James Bond #13: “Octopussy” (1983)
MI6 agent 009 (Andy Bradford) is found dead with a replica Faberge egg in his hands. Head of British Secret Service, M (Robert Brown), sends his best agent, James Bond (Roger Moore), in to investigate. After the real Faberge egg sells at auction, Bond ends up following the purchaser, Kamal Kahn (Louis Jourdan), and his lovely companion (Kristina Wayborn) to India. It is there that Bond discovers the plot between Kahn and a mysterious woman known as Octopussy (Maud Adams) to smuggle rare jewelry through Octopussy’s circus.
Of course this is only part of the plot, as a Soviet General (Steven Berkoff) is also working with Kahn in a double-cross. Their plan is to replace the jewels with a nuclear bomb, and detonate it at Octopussy’s circus during a performance on a US Air Force base in West Germany.
Two elements that seem to be requirements for James Bond films are cheesy dialogue and convenient coincidences. In “Octopussy,” both of these seem to be, just like the film’s theme song, at an “All Time High”. Typically, these conveniences are easy to overlook because they make everything come together so perfectly, but in this installment of the historic franchise, there are so many of these situations that a fake feeling resonates throughout the entire picture. Although this does make the film feel less realistic, it certainly doesn’t take away from the entertainment. It’s actually one of those movies that if you can get past the overly complex (and somewhat obnoxious) plot, it becomes easy to sit back and enjoy yourself.
Roger Moore has reached a point were there is nothing left to do with the character of James Bond. He seems to be just going through the motions, reading the lines and doing the stunts. He’s not bad, but seems to have grown tired of playing the same character, again and again. He does, however, hold his own very well for a man of 56. The numerous fight scenes, including the ones on and around a moving train and on the outside of an airplane, are done superbly. Obviously, most of the credit here goes to the stuntman, but some of it is Moore himself. Stuntman Martin Grace was seriously injured while filming this train sequence, and had to be replaced by Paul Weston, so the editing for the film is even more commendable considering some footage was Moore, some Weston and some Grace, yet you can’t tell which is which.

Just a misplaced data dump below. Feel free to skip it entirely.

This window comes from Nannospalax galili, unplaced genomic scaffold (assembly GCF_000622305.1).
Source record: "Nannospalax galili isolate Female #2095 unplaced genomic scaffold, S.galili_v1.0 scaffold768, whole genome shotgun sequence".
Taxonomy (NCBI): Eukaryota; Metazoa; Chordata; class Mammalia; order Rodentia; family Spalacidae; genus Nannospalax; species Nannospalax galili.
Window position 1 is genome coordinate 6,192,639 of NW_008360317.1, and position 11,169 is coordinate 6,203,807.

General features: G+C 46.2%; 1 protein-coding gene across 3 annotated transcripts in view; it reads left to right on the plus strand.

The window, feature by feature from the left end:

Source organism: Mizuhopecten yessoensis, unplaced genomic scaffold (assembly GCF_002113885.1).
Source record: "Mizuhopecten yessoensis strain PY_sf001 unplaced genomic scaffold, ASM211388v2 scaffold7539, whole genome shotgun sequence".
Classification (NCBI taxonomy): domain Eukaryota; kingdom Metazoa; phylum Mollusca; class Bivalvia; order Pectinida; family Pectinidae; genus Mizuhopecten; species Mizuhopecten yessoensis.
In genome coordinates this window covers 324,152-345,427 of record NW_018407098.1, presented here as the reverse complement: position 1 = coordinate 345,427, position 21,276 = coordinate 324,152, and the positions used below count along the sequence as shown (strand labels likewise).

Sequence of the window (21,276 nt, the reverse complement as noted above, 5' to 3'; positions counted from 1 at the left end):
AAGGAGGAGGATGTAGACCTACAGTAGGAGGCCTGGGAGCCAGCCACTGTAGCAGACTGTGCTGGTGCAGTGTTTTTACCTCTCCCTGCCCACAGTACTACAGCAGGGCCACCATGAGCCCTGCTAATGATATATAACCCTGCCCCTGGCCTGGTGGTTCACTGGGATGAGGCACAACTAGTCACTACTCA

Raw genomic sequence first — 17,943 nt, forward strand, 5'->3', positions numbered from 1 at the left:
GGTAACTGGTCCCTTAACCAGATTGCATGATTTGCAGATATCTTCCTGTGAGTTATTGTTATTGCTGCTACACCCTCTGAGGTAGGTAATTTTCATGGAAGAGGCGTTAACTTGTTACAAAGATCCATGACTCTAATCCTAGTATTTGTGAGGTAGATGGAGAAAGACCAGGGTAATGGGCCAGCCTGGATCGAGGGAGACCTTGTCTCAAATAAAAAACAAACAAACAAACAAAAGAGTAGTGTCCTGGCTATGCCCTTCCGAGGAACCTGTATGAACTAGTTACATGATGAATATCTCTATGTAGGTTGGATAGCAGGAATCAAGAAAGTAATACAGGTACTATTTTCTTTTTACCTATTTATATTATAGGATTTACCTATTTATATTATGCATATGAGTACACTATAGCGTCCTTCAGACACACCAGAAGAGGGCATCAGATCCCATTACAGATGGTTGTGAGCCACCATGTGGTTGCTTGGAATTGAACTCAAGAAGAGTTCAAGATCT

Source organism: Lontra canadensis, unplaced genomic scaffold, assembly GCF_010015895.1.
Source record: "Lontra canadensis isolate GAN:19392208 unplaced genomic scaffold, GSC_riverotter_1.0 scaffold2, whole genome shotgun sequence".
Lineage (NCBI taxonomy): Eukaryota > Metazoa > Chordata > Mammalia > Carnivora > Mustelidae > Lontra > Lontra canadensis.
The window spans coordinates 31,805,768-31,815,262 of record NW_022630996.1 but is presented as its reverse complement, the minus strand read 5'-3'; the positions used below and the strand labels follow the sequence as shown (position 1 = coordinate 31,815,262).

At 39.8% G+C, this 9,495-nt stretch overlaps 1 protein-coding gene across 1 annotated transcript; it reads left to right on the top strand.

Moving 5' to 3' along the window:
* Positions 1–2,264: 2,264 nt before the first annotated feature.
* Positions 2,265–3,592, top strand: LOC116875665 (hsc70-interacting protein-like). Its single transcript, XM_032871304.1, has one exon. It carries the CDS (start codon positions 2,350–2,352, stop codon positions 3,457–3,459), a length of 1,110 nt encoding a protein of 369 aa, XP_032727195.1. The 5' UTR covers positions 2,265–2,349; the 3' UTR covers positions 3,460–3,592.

“Octopussy” is often cited as one of the worst James Bond films, but I tend to disagree. Sure I could have done without the Tarzan yell as Bond swings through the trees, and Bond in a clown suit just seems wrong, but overall I am willing to overlook some of the smaller facets of the film and enjoy the film as sheer entertainment.
Here are the statistics from “Octopussy,” as well as a running total from the first 13 James Bond films:
- Number of people James Bond kills: Well, things have gotten tricky for this film. I count 15 kills through the majority of the movie, but in the opening scene Bond, while flying in a plane, leads a missile into an aircraft hangar full of soldiers. I am going to give a conservative count of 75 men for this explosion, bringing the grand total for “Octopussy” up to 90. Total number killed through 13 films: 243
- Number of times we hear “Bond, James Bond”: 1 Total thus far: 14
- Number of women who succumb to Bond: 2- There’s Magda (Kristina Wayborn), and naturally, Octopussy (Maud Adams). Interestingly, Maud Adams becomes a statistic for the second time, as she was also a Bond girl (as a different character) in “The Man with the Golden Gun” (1974). Total women: 33
- “All Time High”- the theme song from “Octopussy”: ★- To be honest, this song is one of my least favorite Bond songs ever. It has almost nothing memorable or distinctive about it. The song, just like the film’s score, was composed by John Barry, with lyrics written by Tim Rice. The song is performed by Rita Coolidge, and was very successful upon its release, despite my objections.
James Bond will return (and so will Lasso the Movies) in “Never Say Never Again” (1983). After much thought and reflection, I have decided to include this non-Eon film in my continuing series.
For more James Bond fun, be sure to check out:
“Dr. No” (1962)
“From Russia with Love” (1963)
“You Only Live Twice” (1967)
“Diamonds Are Forever” (1971)
“Live and Let Die” (1973)
“The Spy Who Loved Me” (1977)
“For Your Eyes Only” (1981)
“Never Say Never Again” (1983)
“A View to a Kill” (1985)
“The Living Daylights” (1987)
“License to Kill” (1989)
“Tomorrow Never Dies” (1997)
“Die Another Day” (2002)
“Casino Royale” (2006)
“Quantum of Solace” (2008)